“Drifting” by Beth Thomas

WE WALKED TO THE FENCE and saw the birds there, pecking into the gourds that grew wild in that otherwise barren land of rock and shale and dusty bones. An arrowhead plucked up and held, a souvenir, a ghost. We did not stop to check it for blood. We did not speak, only walked, gathering memories, folding them and tucking them safe into back pockets.
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“Dry Bones” by Manuel Trevizo (Excerpt)

A skull, of a bull

Perched on a rotting post of wood

The background, a blood red sunset

With hints of a lack of oxygen

Smeared across the panorama

Saguaro Cacti, erected across the

Barron waste land

Representing generations of life,

While the skull represents generations of death

 

Dry heat is what they said,

But so is fire

Build canals! Sow the seeds! Inhabit this

Illustrious land full of opportunity

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“Uncomfortable Truths” by Kayleen Burdine (Excerpt)

THEY LEFT IN THE MORNING, before the stars had even begun to disappear. The sky that had been purple-blue-black when they first pulled away from the flickering streetlamp just outside Claire’s family’s apartment was now vibrant and alive with the fiery oranges and yellows of sunrise, its reflection settled smack-dab in the center of the rearview mirror like a miniature masterpiece. They had three hours behind them and no particular destination in mind, their duffle bags slung carelessly into the bed of Ethan’s run-down ’82 Ford pickup. The cab was chilly with the last dregs of winter and Claire shivered a little. The heater was busted.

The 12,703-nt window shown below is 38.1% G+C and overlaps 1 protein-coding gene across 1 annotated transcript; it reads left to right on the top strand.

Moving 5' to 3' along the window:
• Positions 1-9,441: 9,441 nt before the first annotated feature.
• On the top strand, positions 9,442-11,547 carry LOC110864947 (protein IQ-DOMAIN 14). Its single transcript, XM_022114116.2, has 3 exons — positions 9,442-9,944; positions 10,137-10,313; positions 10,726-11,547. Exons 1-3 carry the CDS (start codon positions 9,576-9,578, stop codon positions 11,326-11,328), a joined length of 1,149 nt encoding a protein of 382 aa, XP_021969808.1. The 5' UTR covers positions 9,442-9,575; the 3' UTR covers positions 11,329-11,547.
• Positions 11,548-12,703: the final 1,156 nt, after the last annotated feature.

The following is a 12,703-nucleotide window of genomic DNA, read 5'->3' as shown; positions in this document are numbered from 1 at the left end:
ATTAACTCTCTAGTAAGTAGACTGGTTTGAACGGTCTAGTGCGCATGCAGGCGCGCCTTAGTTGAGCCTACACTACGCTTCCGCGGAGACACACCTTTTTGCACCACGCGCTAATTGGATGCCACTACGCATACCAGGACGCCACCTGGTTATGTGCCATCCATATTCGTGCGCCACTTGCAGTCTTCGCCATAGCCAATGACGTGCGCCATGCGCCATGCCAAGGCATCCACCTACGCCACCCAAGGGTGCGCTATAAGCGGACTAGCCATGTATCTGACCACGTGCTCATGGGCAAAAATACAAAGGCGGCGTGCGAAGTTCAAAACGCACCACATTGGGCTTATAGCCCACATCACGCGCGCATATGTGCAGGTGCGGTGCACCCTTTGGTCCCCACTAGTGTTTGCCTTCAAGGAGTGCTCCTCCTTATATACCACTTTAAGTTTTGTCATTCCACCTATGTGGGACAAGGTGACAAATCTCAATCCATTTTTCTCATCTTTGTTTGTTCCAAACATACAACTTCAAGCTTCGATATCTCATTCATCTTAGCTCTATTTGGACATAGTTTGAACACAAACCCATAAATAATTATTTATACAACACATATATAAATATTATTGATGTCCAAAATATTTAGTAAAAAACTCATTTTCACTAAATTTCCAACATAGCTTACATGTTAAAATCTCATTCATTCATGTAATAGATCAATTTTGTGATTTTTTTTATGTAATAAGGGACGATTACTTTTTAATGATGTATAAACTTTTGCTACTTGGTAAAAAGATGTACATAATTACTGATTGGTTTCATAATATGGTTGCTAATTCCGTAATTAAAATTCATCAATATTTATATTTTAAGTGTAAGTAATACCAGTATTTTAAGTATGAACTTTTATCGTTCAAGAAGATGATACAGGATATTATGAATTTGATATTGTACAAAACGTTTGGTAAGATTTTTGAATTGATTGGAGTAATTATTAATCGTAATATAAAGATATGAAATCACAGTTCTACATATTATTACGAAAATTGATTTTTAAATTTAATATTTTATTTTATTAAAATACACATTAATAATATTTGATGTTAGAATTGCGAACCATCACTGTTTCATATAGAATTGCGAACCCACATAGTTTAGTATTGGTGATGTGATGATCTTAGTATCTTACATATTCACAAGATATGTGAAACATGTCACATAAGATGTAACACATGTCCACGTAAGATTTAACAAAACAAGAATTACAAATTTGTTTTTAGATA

“Alright, screw it,” she announced, propping her feet up on the dash and tossing her book down onto the weathered seat between them. “Uncomfortable truths. Go.”

Ethan turned his eyes from the road for a second, confusion apparent. “What?”

“Uncomfortable truths,” she reiterated, this time more slowly. “Tell me something unsettling about yourself that I don’t already know.”

“Like what?” he asked, still not seeming to understand. Claire sighed.

“Fine. I’ll start,” she fiddled with the radio’s volume until Led Zeppelin faded out to a low hum. “You know those novelty jelly beans people buy as gag-gifts? The really gross ones that taste like mud, earwax, vomit…?

“Yeah?”

“I like the soap-flavored ones.”

“What?” Ethan’s nose crinkled in disgust.

“Seriously?”

“Yup,” she replied proudly. “Your turn.”

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